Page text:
(Robert Neubecker / For Time…)
More than 1 million Americans visit an emergency room each year because of prescription drug abuse, and the toll has been rising steadily since 2004. The U.S. Drug Enforcement Administration thinks it has an idea that will help: Reclassify the pain reliever Vicodin and other medications containing hydrocodone as Schedule II drugs, the most restrictive category for pharmaceuticals with accepted medical uses.
The suggestion was turned down by the U.S. Food and Drug Administration in 2008, but DEA officials believe that the signs of increasing abuse call for another look. In 2004, close to 38,000 people landed in the emergency room after overdosing on hydrocodone. By 2008, the number had risen to about 89,000, and in 2010, it reached 115,739, according to the Substance Abuse and Mental Health Services Administration.
Frightening numbers indeed. But as an FDA advisory committee deliberates on the matter this week, it must also take into consideration the tens of millions of people who receive Vicodin and similar prescriptions each year without becoming emergency room patients, and the problems they would have obtaining medication that provides welcome relief from moderate to severe pain. The benefits of having hydrocodone more readily available to those who need it appear for now to outweigh the toll of its misuse. Though that picture might change if hydrocodone abuse continues to increase, for now the FDA should continue to classify it as a less tightly restricted Schedule III drug.
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Oxycodone, another widely abused narcotic painkiller, is classified as a Schedule II drug. Hydrocodone is considered to be about as addictive, but it is far less likely to be abused. According to the FDA, about 47 million people obtain hydrocodone prescriptions each year, more than three times the number who use oxycodone. Yet tens of thousands more emergency room visits are made by those using oxycodone, and the number of such visits has been rising much more quickly than for hydrocodone overdoses.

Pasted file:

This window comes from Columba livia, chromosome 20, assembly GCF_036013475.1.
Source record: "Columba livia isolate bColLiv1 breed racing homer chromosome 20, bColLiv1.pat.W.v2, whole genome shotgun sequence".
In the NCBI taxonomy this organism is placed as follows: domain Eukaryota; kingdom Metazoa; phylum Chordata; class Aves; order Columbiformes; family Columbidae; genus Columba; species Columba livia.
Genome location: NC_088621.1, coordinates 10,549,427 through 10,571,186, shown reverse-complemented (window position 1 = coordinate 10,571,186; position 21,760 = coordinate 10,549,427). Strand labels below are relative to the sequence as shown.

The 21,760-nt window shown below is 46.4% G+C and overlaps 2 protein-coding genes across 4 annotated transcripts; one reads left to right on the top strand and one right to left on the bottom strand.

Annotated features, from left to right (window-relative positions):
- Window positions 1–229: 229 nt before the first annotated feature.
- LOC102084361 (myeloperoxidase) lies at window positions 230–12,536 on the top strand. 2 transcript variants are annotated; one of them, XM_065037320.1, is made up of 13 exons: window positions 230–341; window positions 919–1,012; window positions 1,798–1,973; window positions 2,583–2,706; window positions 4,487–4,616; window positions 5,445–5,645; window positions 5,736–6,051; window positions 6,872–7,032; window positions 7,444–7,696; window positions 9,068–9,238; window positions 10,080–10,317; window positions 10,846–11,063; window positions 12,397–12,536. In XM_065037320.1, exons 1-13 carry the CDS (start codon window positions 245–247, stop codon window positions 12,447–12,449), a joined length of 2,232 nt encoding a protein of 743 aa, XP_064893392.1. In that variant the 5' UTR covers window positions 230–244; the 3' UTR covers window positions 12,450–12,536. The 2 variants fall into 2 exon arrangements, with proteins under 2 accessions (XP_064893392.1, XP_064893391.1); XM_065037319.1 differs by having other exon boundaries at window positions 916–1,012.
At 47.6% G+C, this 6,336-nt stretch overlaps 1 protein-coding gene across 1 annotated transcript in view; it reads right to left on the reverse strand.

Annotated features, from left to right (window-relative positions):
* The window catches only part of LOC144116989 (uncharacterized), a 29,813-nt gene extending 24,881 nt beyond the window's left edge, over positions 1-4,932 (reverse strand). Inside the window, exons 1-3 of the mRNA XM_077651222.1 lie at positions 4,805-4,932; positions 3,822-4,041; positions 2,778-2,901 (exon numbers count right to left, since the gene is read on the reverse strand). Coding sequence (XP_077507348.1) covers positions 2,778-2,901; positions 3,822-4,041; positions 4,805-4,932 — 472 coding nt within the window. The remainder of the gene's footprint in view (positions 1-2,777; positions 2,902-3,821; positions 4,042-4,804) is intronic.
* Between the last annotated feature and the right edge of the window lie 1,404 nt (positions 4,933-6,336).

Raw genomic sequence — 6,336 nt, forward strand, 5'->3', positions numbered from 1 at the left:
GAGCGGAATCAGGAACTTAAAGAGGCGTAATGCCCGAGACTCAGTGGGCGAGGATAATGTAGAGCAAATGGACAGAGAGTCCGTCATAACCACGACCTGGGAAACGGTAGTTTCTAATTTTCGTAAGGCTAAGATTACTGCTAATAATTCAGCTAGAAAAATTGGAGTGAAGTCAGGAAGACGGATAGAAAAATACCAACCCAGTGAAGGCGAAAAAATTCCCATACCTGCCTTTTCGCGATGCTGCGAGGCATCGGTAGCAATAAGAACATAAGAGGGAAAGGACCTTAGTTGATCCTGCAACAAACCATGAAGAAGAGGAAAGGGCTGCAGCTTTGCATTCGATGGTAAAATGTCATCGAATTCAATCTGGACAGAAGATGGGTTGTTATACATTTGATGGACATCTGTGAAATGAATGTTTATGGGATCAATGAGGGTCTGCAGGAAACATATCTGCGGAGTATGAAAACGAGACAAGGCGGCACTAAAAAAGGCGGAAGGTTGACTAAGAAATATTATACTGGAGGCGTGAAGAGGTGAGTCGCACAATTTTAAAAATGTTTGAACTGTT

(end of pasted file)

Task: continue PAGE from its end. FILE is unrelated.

Meanwhile, according to an FDA report, the regulations involved in reclassifying hydrocodone as Schedule II would make it harder for patients in pain to receive the medication they need. The rules vary from state to state, but in some states prescriptions for Schedule II drugs may be written only by a physician, while a nurse practitioner or physician's assistant could prescribe a Schedule III drug. (In California, the rules about who can prescribe are the same for both categories.) Because of restrictions on how a Schedule II drug may be prescribed, patients seeking refills must visit the doctor twice as often. Some pharmacies don't carry Schedule II drugs.
Those restrictions could create serious obstacles for people in chronic pain. Also, regulations covering record-keeping and storage of Schedule II drugs by manufacturers and distributors are far more extensive, which might result in higher prices.
A reclassification might prompt doctors to switch to drugs that are less appropriate for their patients, the FDA report says. They might choose medications that cannot control the pain or that can have more serious side effects for certain people. Or they might write more prescriptions for other Schedule II drugs, such as oxycodone, with higher chances of abuse.
The FDA report said there was little if any evidence that moving Vicodin and related painkillers to the more restrictive category would lead to less abuse. That makes sense; oxycodone's classification as a Schedule II drug hasn't kept abuse from escalating at an even faster clip.
There appear to be more effective ways to curb narcotic painkiller abuse. As the Los Angeles Times' investigative series "Dying for Relief" pointed out, California has an underutilized database that tracks prescriptions for frequently abused drugs, including both hydrocodone and oxycodone. It can be used to find addicts who go from doctor to doctor to obtain multiple prescriptions and the doctors who regularly prescribe questionable amounts of addictive drugs. For now, a better solution would be more effective enforcement using the tools that government already has, rather than placing more restrictions on a popular and useful painkiller.